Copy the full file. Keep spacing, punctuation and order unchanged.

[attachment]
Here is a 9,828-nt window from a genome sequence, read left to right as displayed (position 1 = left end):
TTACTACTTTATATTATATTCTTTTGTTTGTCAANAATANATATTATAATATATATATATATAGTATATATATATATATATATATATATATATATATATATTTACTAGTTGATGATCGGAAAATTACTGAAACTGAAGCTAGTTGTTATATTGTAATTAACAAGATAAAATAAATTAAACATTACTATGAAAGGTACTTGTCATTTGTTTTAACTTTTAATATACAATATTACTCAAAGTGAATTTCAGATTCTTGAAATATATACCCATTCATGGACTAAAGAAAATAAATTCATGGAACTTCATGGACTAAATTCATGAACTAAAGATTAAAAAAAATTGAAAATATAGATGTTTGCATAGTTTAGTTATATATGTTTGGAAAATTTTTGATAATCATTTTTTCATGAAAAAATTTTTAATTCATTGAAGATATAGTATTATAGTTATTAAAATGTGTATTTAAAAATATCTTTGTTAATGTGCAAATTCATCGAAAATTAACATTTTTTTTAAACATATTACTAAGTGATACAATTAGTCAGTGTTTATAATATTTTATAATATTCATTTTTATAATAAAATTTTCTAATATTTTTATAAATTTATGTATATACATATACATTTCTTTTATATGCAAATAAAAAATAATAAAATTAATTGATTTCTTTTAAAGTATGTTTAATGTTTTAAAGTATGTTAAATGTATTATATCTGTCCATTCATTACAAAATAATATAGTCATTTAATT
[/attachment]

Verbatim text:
Here is a 9,828-nt window from a genome sequence, read left to right as displayed (position 1 = left end):
TTACTACTTTATATTATATTCTTTTGTTTGTCAANAATANATATTATAATATATATATATATAGTATATATATATATATATATATATATATATATATATATTTACTAGTTGATGATCGGAAAATTACTGAAACTGAAGCTAGTTGTTATATTGTAATTAACAAGATAAAATAAATTAAACATTACTATGAAAGGTACTTGTCATTTGTTTTAACTTTTAATATACAATATTACTCAAAGTGAATTTCAGATTCTTGAAATATATACCCATTCATGGACTAAAGAAAATAAATTCATGGAACTTCATGGACTAAATTCATGAACTAAAGATTAAAAAAAATTGAAAATATAGATGTTTGCATAGTTTAGTTATATATGTTTGGAAAATTTTTGATAATCATTTTTTCATGAAAAAATTTTTAATTCATTGAAGATATAGTATTATAGTTATTAAAATGTGTATTTAAAAATATCTTTGTTAATGTGCAAATTCATCGAAAATTAACATTTTTTTTAAACATATTACTAAGTGATACAATTAGTCAGTGTTTATAATATTTTATAATATTCATTTTTATAATAAAATTTTCTAATATTTTTATAAATTTATGTATATACATATACATTTCTTTTATATGCAAATAAAAAATAATAAAATTAATTGATTTCTTTTAAAGTATGTTTAATGTTTTAAAGTATGTTAAATGTATTATATCTGTCCATTCATTACAAAATAATATAGTCATTTAATT